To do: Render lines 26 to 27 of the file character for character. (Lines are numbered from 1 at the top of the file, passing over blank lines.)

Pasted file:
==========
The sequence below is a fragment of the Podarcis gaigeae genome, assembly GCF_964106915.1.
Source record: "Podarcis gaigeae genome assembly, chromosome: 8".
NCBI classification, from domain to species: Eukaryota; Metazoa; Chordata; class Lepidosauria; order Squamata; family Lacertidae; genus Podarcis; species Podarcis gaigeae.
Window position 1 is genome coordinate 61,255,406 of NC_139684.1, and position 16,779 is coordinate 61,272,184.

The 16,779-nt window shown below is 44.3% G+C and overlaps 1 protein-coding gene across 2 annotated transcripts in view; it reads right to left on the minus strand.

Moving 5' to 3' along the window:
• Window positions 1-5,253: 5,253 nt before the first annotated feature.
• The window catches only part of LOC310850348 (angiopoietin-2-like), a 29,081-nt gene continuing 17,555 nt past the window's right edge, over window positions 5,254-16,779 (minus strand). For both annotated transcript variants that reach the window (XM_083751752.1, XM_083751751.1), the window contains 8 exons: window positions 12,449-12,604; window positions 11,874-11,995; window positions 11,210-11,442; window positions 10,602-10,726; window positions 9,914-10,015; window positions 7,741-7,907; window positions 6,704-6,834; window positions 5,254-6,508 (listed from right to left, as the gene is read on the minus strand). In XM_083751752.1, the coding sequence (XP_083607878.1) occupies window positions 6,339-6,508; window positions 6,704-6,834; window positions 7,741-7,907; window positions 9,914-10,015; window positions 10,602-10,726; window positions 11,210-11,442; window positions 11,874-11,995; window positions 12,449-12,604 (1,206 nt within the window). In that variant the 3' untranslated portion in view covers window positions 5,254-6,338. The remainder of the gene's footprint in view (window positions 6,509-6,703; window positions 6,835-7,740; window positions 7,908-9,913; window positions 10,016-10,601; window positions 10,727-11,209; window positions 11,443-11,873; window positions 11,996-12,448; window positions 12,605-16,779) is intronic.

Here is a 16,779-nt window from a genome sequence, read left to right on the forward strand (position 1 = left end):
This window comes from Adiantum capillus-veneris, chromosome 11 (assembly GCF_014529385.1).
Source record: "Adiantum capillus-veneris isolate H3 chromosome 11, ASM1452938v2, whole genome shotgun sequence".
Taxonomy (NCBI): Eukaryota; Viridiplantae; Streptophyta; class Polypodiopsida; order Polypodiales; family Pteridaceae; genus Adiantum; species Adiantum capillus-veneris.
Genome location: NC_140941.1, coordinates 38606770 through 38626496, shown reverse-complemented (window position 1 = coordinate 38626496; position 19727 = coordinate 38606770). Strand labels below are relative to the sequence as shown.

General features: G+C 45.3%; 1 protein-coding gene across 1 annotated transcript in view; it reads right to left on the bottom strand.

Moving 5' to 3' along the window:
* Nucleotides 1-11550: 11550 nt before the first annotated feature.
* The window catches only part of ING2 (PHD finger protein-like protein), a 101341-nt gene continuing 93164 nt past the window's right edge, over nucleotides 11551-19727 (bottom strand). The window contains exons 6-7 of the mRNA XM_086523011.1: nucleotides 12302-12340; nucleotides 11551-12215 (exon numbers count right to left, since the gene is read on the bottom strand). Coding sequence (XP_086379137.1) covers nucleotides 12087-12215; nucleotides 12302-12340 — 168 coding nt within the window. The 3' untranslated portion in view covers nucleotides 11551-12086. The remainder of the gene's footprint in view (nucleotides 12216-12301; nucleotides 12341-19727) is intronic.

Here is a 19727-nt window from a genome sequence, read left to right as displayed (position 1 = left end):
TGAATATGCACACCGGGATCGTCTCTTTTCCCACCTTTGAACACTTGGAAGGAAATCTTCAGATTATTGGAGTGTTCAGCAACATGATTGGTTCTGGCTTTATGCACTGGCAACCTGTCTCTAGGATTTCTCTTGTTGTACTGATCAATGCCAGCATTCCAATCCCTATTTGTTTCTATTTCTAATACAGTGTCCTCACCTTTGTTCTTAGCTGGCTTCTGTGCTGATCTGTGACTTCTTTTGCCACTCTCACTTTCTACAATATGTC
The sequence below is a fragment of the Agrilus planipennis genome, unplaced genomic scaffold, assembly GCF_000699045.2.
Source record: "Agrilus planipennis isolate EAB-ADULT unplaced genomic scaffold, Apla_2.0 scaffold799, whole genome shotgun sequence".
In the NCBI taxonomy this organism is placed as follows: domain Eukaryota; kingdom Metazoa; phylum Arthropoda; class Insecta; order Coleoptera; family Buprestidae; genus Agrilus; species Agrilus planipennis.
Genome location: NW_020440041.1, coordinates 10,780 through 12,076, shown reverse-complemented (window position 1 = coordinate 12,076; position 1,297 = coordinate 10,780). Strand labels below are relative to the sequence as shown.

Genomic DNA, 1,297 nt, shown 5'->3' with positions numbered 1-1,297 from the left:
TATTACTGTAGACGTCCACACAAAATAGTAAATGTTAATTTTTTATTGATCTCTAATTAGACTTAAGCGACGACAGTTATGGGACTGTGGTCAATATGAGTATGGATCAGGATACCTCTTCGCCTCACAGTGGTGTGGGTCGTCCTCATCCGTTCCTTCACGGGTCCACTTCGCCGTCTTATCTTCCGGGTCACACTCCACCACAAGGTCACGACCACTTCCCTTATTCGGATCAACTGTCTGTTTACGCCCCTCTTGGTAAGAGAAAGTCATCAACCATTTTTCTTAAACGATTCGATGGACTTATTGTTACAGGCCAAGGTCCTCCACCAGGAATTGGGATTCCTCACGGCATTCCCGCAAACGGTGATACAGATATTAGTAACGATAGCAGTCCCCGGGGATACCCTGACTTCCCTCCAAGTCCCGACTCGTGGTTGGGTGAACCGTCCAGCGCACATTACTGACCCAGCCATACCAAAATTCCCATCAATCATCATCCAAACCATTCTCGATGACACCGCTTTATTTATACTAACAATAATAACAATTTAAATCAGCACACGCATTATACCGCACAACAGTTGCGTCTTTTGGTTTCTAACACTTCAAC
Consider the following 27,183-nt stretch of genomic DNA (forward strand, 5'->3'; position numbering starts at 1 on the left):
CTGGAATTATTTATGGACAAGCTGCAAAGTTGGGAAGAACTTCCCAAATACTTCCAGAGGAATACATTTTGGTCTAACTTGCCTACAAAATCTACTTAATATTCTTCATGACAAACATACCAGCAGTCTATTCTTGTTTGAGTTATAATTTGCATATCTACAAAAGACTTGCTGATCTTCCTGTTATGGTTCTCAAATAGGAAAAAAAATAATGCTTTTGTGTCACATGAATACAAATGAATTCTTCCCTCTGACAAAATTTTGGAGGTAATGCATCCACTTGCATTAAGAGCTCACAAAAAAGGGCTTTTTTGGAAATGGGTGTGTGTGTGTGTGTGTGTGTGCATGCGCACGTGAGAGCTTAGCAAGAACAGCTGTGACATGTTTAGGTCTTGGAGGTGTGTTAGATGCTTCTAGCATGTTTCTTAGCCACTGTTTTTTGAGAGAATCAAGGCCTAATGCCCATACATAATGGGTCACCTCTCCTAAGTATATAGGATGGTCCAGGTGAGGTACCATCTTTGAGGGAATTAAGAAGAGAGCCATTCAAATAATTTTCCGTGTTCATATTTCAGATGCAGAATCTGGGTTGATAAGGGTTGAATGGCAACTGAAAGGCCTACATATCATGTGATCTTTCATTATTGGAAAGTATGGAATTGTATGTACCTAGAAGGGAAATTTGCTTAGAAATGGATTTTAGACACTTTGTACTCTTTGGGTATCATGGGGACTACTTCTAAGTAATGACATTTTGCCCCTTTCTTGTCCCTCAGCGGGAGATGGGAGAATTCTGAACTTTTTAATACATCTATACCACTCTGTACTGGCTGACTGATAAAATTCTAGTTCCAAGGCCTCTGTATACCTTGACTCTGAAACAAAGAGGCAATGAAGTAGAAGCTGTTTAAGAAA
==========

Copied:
Consider the following 27,183-nt stretch of genomic DNA (forward strand, 5'->3'; position numbering starts at 1 on the left):
CTGGAATTATTTATGGACAAGCTGCAAAGTTGGGAAGAACTTCCCAAATACTTCCAGAGGAATACATTTTGGTCTAACTTGCCTACAAAATCTACTTAATATTCTTCATGACAAACATACCAGCAGTCTATTCTTGTTTGAGTTATAATTTGCATATCTACAAAAGACTTGCTGATCTTCCTGTTATGGTTCTCAAATAGGAAAAAAAATAATGCTTTTGTGTCACATGAATACAAATGAATTCTTCCCTCTGACAAAATTTTGGAGGTAATGCATCCACTTGCATTAAGAGCTCACAAAAAAGGGCTTTTTTGGAAATGGGTGTGTGTGTGTGTGTGTGTGTGCATGCGCACGTGAGAGCTTAGCAAGAACAGCTGTGACATGTTTAGGTCTTGGAGGTGTGTTAGATGCTTCTAGCATGTTTCTTAGCCACTGTTTTTTGAGAGAATCAAGGCCTAATGCCCATACATAATGGGTCACCTCTCCTAAGTATATAGGATGGTCCAGGTGAGGTACCATCTTTGAGGGAATTAAGAAGAGAGCCATTCAAATAATTTTCCGTGTTCATATTTCAGATGCAGAATCTGGGTTGATAAGGGTTGAATGGCAACTGAAAGGCCTACATATCATGTGATCTTTCATTATTGGAAAGTATGGAATTGTATGTACCTAGAAGGGAAATTTGCTTAGAAATGGATTTTAGACACTTTGTACTCTTTGGGTATCATGGGGACTACTTCTAAGTAATGACATTTTGCCCCTTTCTTGTCCCTCAGCGGGAGATGGGAGAATTCTGAACTTTTTAATACATCTATACCACTCTGTACTGGCTGACTGATAAAATTCTAGTTCCAAGGCCTCTGTATACCTTGACTCTGAAACAAAGAGGCAATGAAGTAGAAGCTGTTTAAGAAA